How to Review Your Year as an Entrepreneur: Five Key Steps

Today’s five-step retrospective is how my team measures performance and sets goals. Use the steps that apply to your business and industry. Above all, remain honest, open, and candid with your team. They’ll follow your lead. If you want to know how to review your year as an entrepreneur, this article is for you.

How to write a year-in-review report.

1. Collect business performance data. It’s more than just numbers.

End-of-year reviews for small businesses are not just about counting dollars and cents; they unravel the story behind the numbers. So, grab your financial statements and key performance indicators, and let’s get down to business.

If you’re at a loss concerning how to review your business year, start with obtaining the following data:

  • Customer Retention Rates
  • Profit Margins
  • Market Share
  • Operational Efficiency

Use every tech tool in your arsenal: project management tools, accounting software, CRMs, you name it. The data may paint a different picture than leaders and stakeholders expect. That’s a good thing because when we talk about how to review your year as an entrepreneur, we’re looking for more than the obvious. We want the truth.

2. Celebrate wins.

Let’s switch gears and spotlight your small businesses’ success. It’s not all about fixing what’s broken; it’s also about celebrating what’s working.

  • Exceeding Revenue Targets
  • A Growing Customer Base
  • Resilience in Tough Times
  • A Thriving Team Culture

Celebrating wins is about recognizing what’s working and building on those achievements.

3. Perform an honest self-assessment.

We’re not dwelling on mistakes here. Think of this as an early brainstorming session for next year’s goals. Domains and critical elements to consider include:

  • Procrastination and Distraction: Where do you lose focus during your work?
  • Skills and Behaviors: Are there any skill gaps that must be addressed?
  • Teamwork and Communication: Has anything important been lost in translation? Between whom?
  • Time Management: Where are you wasting minutes? How many meetings could have been emails?
  • Changes That Impacted Company’s Performance: New technology? New talent? New location? Operational changes?

Collecting human data is what you need to gain a competitive advantage in the year ahead.

4. Review mistakes and look for feedback.

It’s time to be critical because you need a crystal-clear picture of where you stand now and a broad picture of where you’re headed. You’ll want to reflect on the following:

  • Achievements vs. Setbacks: Celebrate the victories, big and small, but also take a hard look at where things went sideways. What needs to change moving forward?
  • Communication Check: How’s the entire team doing? Are you in sync, or are you playing a game of telephone? What needs to change, if anything?
  • Spotlight on Team Dynamics: Everyone’s contribution counts, but let’s be honest about where each member shines and where they, and you, can make positive changes.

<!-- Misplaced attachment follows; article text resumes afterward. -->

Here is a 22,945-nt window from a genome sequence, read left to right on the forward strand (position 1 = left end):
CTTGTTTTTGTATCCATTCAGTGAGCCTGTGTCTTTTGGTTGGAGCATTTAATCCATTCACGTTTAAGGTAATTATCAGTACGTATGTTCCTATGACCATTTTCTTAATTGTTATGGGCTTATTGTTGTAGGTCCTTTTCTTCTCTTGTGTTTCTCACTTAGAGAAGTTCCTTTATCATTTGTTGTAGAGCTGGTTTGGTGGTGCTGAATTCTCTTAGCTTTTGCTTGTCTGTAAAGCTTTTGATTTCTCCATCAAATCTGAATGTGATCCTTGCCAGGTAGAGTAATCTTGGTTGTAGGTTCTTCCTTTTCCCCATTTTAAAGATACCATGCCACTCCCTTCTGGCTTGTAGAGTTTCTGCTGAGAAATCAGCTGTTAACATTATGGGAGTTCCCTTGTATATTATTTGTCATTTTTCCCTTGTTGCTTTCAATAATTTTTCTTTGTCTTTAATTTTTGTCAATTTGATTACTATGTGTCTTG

• Adaptability and Learning: Assess how well the team rolled with the punches the prior year and what they may be facing in the next twelve months.
  • Handling Stress and Workload: Discussing stress and workload management is crucial to businesses. A burnt-out team is no good to anyone. Meanwhile, how are you doing? Is anything in your personal life becoming a business problem or vice versa?

This annual process is the first step in turning reflection into action.

5. Map your future goals.

What are the components of goal setting in entrepreneurship? Here’s how I see it:

  • Create a pass/needs work/fail sheet: Take a good, hard look at how your business performed with past offerings and strategies. What worked? What didn’t? If an offering ends up in the “fail” column, was this failure a function of the product or the execution? Talk through it. Keep notes. Publish your findings to the team.
  • Continue to do what earns. Explore what earns more: Stay sharp on market trends and the relevance and demand for your core product or service in the past and in the future. Are you spending more time on activities that make less money than other comparable activities?
  • Review Customer Feedback: Use client feedback to refine your offerings. Gather all online reviews together in a single document. Look for common themes, e.g., customer service, professionalism, results.
  • Streamline Simple Processes: Efficiency is your team’s best friend. Look for ways to ensure every minute is used to its greatest potential.
  • Empowering Your Team: Invest in your team’s continued growth in tangible ways as your business expands.

When I talk goals with my team, I stick to the trusty acronym: S.M.A.R.T. What are S.M.A.R.T. goals? See below.

  • Specific
  • Measurable
  • Achievable
  • Relevant
  • Time-Bound

Goal setting is not brainstorming. It’s a structured activity. Apply S.M.A.R.T. principles and keep your team focused on them. Meetings are more productive and collegial when you get rid of speculation and off-the-wall ideas.

Did you have a tax plan last year?

If you own a business with an annual revenue of $500K or above, you are leaving money on the table if you’re not structuring your financials and accounting to maximize tax savings, deductions, and credits. This is called tax planning, and you need it now.

Let’s talk about a 2024 tax plan. Schedule a consultation here.

Talk soon,
Jeremy A. Johnson, CPA

Meet the Author
Jeremy A. Johnson, CPA, is an expert in strategic tax planning, accounting, CFO services, and thought leadership.

Jeremy writes for small business owners who need actionable information on tax strategy, efficient accounting practices, and plans for long-term growth.

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